Businesses like to diversify. This shows a strong commitment to customers, risk taking and innovation – a recipe for success. And so when the business is as big and dare we say it powerful as Microsoft, acquiring other big name businesses is headline news.
So was the case when tech giants Microsoft announced that they had acquired business network LinkedIn, back in June of this year. Reportedly a $26 billion deal, there has recently been some controversy over the acquisition, which has yet to actually go ahead, but has been given the all clear this week.
Why did they do it?
Salesforce, a leading competitor to Microsoft, and several others speculated as to why Microsoft had made this purchase. Whilst LinkedIn is a business oriented popular place to showcase skills and connections, some feel this price tag is unnecessarily high, which led to questioning the motives behind Microsoft’s acquisition move. If Microsoft were planning to block other businesses from accessing certain data, then the tech company could have jeopardised the very nature of LinkedIn, whilst ruffling competitors’ feathers.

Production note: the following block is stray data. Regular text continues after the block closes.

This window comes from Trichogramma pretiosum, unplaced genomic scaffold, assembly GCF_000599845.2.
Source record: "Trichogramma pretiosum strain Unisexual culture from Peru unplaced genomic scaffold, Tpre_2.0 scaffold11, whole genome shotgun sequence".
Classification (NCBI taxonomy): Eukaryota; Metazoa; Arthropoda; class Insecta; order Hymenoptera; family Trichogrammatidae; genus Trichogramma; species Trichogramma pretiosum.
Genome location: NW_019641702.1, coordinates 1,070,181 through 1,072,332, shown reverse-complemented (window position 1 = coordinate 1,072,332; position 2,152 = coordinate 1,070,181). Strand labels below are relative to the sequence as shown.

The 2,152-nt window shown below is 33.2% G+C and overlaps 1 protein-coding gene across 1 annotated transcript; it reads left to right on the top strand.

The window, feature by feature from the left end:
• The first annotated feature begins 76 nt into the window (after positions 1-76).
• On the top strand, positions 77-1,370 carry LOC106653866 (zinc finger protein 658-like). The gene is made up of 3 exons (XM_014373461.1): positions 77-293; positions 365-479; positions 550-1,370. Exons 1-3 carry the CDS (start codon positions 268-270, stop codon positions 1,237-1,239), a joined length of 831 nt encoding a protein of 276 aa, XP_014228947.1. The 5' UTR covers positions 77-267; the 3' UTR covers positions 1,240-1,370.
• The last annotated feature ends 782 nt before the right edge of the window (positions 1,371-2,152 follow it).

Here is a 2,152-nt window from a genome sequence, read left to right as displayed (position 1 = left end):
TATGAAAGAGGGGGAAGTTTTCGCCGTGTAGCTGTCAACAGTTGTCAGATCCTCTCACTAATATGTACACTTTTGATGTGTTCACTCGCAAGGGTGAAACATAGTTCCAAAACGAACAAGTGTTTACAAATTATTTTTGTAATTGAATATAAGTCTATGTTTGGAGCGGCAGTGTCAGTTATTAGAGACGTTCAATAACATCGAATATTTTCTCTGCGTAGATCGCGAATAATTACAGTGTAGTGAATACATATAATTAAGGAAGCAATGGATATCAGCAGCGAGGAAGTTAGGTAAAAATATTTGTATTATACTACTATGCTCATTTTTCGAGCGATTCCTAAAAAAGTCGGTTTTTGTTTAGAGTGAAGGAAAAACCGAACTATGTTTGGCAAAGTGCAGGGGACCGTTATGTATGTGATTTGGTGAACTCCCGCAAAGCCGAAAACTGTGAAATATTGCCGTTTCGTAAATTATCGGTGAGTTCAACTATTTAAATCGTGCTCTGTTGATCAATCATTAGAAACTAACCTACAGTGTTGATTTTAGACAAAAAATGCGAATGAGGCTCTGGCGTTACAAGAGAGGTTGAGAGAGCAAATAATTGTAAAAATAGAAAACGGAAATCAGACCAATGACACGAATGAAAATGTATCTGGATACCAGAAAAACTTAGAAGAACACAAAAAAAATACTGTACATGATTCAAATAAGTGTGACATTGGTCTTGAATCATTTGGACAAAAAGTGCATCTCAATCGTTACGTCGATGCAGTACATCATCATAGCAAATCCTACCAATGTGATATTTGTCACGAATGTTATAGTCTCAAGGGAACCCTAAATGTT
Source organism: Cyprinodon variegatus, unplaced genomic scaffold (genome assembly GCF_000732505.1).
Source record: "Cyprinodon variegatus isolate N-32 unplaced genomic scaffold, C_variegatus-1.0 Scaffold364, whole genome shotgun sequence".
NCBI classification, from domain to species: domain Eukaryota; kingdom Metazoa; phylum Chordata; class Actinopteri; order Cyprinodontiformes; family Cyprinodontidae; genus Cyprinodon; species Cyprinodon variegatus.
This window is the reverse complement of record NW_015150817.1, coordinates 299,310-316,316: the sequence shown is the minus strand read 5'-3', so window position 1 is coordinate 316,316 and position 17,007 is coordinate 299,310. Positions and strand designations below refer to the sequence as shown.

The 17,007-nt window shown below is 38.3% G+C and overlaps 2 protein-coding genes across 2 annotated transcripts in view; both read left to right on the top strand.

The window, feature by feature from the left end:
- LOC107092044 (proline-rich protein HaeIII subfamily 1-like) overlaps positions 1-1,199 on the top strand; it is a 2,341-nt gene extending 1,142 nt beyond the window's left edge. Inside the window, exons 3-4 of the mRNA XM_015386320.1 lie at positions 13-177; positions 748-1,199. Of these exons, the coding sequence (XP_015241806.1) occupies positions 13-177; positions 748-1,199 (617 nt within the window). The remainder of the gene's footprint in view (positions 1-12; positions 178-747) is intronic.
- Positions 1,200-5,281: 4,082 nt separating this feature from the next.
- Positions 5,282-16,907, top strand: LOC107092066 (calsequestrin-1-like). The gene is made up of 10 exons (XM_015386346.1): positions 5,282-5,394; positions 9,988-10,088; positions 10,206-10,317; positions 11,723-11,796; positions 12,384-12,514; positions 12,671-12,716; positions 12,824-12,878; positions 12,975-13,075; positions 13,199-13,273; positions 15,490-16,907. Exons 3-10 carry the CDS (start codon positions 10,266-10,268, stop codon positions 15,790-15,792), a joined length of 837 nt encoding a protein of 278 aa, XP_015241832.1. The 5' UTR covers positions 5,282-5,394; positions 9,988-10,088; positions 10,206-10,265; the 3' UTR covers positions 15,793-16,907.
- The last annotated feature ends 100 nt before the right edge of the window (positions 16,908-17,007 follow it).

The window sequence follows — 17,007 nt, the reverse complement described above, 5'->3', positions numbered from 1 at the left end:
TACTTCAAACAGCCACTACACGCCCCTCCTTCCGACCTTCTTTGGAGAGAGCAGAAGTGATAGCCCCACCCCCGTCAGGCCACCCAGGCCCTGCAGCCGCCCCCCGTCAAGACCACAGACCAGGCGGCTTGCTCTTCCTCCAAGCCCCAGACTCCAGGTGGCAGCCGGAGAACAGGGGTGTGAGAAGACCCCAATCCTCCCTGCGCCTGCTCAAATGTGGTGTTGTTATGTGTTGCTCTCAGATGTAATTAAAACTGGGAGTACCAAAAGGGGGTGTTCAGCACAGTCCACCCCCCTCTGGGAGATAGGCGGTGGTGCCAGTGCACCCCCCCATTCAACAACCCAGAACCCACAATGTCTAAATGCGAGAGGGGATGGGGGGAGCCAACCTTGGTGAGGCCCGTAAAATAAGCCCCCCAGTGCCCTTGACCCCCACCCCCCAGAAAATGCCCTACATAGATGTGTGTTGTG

Who uses LinkedIn?
Rapidly becoming the go-to social network for checking out applicants, sourcing new staff and advertising vacancies to the employed community, LinkedIn is a thriving social space for networking within a professional capacity. Its users range from freelancers trying to acquire more trade to experts using the blogging facility to demonstrate their expertise. LinkedIn attracts people who know how to market themselves, and as such its data is high value.
This poses a threat to Salesforce who are concerned that a rival company owning the high value data could have an impact on its availability. This situation became highly controversial and a little ‘messy’. At this point, the case could be taken to arbitrators to deliberate. Independent arbitrators such as Withers LLP are trained in resolving issues like this out of court.
In a move that could have resulted in Microsoft having a massive advantage over competitors due to its owning data for business people, the merger may need to be regulated by several different bodies. The EU gave the final say and has given some conditions to make the acquisition fairer, however Salesforce still maintain their protest of the decision.